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  • playing possum, and: me and the king, and: Sul ponticello
  • Alina Stefanescu

playing possum

after Bayard Rustin

This is my mother newly dead, Mom says. She died without suffering.

I fondle the photo of my maternal grandmother playing possum. A dead possum in a ditch is called roadkill. A possum who's just playing is not a carcass. The women in my family will play anything to make you wonder. I am one of those women who finds herself playing. Just to see what you'd say about me then.

The woman in the photo is my namesake. The photo is black and white, taken and developed by my grandfather. He was a gangly husband, a polymath, her fellow physician. They married in med school. Stars of the show, those two. It was my tall reticent grandfather who administered the final morphine injection when the cancer took over her brain—when she was no longer the person she might recognize. He did this in secret without consulting the family. He did it in the living room of the remote Transylvanian chalet he designed and built by hand. Her green and white wooden dream house, a retreat for their retirement.

He did it because she wanted to remain herself. She made him promise. She made him promise again. She said if you love me . . . He signed her request with a blue fountain pen from Czechoslovakia. The request lay among papers and photos he preserved, images of her naked breasts, a voile nightgown, [End Page 114] smiling sepia, Alina, winsome, hungry, amorous, and finally, finally, faceless. Two slender hands crossed in languor over her lower chest. An Orthodox cross poised above the v-shaped limbs. A flock of birds on their way to warmer shores. Above their wings, a cardboard icon.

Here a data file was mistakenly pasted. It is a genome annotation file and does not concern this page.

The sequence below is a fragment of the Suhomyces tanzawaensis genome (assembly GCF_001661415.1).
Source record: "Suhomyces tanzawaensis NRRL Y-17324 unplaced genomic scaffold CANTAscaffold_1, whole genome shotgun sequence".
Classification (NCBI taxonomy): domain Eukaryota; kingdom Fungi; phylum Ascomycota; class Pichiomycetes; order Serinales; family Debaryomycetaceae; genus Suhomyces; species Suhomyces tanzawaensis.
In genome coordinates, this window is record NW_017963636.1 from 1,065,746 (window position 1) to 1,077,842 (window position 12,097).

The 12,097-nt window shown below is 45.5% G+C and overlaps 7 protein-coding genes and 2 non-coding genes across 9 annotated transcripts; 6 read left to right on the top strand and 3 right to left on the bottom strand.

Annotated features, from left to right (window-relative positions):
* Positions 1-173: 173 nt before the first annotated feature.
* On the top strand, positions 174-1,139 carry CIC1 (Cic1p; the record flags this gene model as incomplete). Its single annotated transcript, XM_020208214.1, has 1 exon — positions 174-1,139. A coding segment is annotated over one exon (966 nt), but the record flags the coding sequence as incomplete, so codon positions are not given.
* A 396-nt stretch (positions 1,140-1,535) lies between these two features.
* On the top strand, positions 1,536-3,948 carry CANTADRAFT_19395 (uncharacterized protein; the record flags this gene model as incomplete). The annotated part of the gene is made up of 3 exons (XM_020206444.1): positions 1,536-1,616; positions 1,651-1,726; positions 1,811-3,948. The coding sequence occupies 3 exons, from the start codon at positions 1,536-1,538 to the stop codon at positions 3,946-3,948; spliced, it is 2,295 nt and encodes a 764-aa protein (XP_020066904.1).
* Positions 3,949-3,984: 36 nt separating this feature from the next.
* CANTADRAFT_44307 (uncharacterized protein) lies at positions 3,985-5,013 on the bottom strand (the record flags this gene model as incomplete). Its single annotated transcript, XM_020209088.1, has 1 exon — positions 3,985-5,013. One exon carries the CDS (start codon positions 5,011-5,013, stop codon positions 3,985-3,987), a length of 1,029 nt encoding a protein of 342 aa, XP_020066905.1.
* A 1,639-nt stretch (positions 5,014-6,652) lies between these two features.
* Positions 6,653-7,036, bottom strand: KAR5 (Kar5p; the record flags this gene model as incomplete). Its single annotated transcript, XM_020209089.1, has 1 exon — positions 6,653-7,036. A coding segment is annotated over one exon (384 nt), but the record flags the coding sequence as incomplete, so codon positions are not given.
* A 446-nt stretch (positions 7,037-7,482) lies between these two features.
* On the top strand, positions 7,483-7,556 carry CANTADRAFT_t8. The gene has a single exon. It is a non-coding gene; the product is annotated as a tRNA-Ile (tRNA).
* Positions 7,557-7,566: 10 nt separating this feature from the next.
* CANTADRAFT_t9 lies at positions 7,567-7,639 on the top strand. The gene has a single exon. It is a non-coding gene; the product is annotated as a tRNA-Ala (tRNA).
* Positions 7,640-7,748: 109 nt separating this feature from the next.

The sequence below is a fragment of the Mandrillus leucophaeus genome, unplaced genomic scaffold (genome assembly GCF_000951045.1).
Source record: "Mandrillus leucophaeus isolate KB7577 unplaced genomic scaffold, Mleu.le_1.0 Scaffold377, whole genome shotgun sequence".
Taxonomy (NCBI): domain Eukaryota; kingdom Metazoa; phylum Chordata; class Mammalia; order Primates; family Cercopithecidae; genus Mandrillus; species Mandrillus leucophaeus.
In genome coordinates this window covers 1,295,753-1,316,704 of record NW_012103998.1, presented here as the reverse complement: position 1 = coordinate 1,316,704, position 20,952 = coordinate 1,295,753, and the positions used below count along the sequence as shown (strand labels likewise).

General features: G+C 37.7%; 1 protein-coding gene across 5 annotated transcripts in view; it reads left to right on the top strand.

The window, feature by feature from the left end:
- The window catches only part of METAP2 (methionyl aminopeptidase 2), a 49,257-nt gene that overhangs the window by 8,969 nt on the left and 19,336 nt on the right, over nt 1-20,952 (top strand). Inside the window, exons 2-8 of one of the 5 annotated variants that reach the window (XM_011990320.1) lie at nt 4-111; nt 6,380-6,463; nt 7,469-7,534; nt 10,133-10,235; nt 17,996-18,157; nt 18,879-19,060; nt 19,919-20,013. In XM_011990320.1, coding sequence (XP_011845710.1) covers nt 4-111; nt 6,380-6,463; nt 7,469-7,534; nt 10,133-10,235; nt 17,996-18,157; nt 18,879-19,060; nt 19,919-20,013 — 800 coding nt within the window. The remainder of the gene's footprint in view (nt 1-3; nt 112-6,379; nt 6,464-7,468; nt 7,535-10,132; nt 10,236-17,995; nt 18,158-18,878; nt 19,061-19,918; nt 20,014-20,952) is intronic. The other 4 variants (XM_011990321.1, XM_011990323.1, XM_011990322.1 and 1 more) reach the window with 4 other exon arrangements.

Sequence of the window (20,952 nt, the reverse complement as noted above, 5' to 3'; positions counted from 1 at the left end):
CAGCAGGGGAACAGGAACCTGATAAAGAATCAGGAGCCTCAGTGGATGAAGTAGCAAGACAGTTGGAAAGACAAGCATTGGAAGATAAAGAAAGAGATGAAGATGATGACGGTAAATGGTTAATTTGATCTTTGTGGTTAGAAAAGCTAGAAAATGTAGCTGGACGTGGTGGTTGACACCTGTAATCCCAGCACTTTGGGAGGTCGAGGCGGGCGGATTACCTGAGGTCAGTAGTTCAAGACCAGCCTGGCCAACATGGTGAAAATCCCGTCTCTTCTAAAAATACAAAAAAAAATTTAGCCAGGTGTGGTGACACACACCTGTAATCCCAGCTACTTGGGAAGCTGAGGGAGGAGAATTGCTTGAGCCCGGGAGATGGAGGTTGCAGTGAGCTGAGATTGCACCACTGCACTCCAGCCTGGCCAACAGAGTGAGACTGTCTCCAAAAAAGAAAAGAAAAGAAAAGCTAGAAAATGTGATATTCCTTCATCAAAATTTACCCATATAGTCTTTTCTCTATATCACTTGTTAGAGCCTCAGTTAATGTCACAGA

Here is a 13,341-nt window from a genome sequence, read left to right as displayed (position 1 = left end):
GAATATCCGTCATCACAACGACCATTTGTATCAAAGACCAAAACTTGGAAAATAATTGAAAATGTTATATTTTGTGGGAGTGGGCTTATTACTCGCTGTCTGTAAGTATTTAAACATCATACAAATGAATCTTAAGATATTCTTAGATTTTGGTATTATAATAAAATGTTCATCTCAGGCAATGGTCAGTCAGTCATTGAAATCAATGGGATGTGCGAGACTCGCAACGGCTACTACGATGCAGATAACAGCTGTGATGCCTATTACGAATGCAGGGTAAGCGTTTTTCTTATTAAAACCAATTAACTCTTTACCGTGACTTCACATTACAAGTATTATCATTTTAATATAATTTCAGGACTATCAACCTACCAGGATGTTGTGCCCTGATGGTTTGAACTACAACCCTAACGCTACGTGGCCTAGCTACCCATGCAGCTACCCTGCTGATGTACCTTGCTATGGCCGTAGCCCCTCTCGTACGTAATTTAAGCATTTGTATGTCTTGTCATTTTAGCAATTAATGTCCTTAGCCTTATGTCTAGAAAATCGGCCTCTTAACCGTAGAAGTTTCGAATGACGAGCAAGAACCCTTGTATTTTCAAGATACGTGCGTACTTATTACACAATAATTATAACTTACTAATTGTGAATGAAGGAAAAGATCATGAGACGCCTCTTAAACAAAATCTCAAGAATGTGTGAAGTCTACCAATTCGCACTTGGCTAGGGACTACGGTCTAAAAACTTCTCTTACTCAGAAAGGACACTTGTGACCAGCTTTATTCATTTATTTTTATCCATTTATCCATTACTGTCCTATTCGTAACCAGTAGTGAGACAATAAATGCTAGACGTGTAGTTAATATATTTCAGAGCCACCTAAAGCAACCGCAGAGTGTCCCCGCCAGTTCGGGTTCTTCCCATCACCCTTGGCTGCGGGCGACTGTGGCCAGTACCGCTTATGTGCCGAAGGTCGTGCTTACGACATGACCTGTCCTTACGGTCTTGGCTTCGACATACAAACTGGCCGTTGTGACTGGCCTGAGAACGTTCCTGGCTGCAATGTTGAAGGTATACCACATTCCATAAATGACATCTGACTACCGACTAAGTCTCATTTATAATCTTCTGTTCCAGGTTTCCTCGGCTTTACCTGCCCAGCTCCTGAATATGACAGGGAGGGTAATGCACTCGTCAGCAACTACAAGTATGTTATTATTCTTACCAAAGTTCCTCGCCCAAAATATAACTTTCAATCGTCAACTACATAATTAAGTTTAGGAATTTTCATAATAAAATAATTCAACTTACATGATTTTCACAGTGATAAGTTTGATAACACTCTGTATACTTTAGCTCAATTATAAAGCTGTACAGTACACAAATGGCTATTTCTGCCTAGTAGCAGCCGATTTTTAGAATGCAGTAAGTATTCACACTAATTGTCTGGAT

"I am an atheist now," he announced. But no one believed a man who hated God so much could ever come to disbelieve Himself. This was Ceausescu's communist Romania. I know hate is a kind of hope. These lines in my hand, a Balkan mutation.

me and the king

In a Transylvanian village they speak of a kingwho laughs with one eye and weeps with the other.He keeps me company in the valley between city buildings.

Have you ever wept when losing your journal in Manhattan?I cry with one eye and lie with another.

Hop the subway to Coney Island so a mermaid can recovermy story. At least one story in life needs a mermaid to endthings. And the sky is too much—the sky is a certaintinge of fire when the poet accuses,the podium weeps.

Sul ponticello

The verb for longing in Romanian is a mouthfulof moist mountain soil. [End Page 115]

Our betrothal avertedlike eyes across a wooden pewwe divide what we must equal from the trothwhere swine sink their snouts.

Has it been years oryards, fond ache-rage?

A fathom measures the distance between a pair of outstretched arms.Still you hold me like Jell-Osul ponticello. On the porch,in the kitchen, near a sink

sunset cannot overcome its habitual marvel:gilded tongue, scalded marrow        I cannot linger        Farbehind your palm's urge

knowingany body is a bowtuned to tremble

tangled limbs, mottledfruits, minor ninth. [End Page 116]



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pp. 114-116
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